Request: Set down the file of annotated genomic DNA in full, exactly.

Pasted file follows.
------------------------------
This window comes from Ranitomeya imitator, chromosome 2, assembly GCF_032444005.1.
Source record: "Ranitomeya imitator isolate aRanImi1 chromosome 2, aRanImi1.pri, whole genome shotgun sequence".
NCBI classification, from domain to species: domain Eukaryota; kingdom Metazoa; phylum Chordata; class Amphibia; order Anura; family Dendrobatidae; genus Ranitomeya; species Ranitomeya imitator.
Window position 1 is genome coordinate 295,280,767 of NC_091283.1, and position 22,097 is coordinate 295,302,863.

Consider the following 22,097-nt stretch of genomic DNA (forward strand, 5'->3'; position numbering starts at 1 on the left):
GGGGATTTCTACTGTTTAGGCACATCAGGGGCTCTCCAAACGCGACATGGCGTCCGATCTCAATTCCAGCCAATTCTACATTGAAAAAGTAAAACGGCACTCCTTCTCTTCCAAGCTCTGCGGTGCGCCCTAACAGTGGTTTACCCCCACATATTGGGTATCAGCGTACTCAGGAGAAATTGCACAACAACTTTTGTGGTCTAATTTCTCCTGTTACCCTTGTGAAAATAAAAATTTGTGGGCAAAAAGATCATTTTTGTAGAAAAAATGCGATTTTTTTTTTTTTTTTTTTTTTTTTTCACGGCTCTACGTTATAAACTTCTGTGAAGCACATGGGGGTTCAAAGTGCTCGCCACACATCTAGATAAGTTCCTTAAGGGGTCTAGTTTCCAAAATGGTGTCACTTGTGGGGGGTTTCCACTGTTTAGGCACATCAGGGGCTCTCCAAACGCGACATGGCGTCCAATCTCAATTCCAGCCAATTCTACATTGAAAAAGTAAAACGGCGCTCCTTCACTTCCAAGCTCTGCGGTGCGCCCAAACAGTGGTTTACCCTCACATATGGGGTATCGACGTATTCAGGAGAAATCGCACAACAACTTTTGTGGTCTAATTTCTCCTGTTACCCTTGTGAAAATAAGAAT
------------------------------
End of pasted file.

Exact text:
This window comes from Ranitomeya imitator, chromosome 2, assembly GCF_032444005.1.
Source record: "Ranitomeya imitator isolate aRanImi1 chromosome 2, aRanImi1.pri, whole genome shotgun sequence".
NCBI classification, from domain to species: domain Eukaryota; kingdom Metazoa; phylum Chordata; class Amphibia; order Anura; family Dendrobatidae; genus Ranitomeya; species Ranitomeya imitator.
Window position 1 is genome coordinate 295,280,767 of NC_091283.1, and position 22,097 is coordinate 295,302,863.

Consider the following 22,097-nt stretch of genomic DNA (forward strand, 5'->3'; position numbering starts at 1 on the left):
GGGGATTTCTACTGTTTAGGCACATCAGGGGCTCTCCAAACGCGACATGGCGTCCGATCTCAATTCCAGCCAATTCTACATTGAAAAAGTAAAACGGCACTCCTTCTCTTCCAAGCTCTGCGGTGCGCCCTAACAGTGGTTTACCCCCACATATTGGGTATCAGCGTACTCAGGAGAAATTGCACAACAACTTTTGTGGTCTAATTTCTCCTGTTACCCTTGTGAAAATAAAAATTTGTGGGCAAAAAGATCATTTTTGTAGAAAAAATGCGATTTTTTTTTTTTTTTTTTTTTTTTTTCACGGCTCTACGTTATAAACTTCTGTGAAGCACATGGGGGTTCAAAGTGCTCGCCACACATCTAGATAAGTTCCTTAAGGGGTCTAGTTTCCAAAATGGTGTCACTTGTGGGGGGTTTCCACTGTTTAGGCACATCAGGGGCTCTCCAAACGCGACATGGCGTCCAATCTCAATTCCAGCCAATTCTACATTGAAAAAGTAAAACGGCGCTCCTTCACTTCCAAGCTCTGCGGTGCGCCCAAACAGTGGTTTACCCTCACATATGGGGTATCGACGTATTCAGGAGAAATCGCACAACAACTTTTGTGGTCTAATTTCTCCTGTTACCCTTGTGAAAATAAGAAT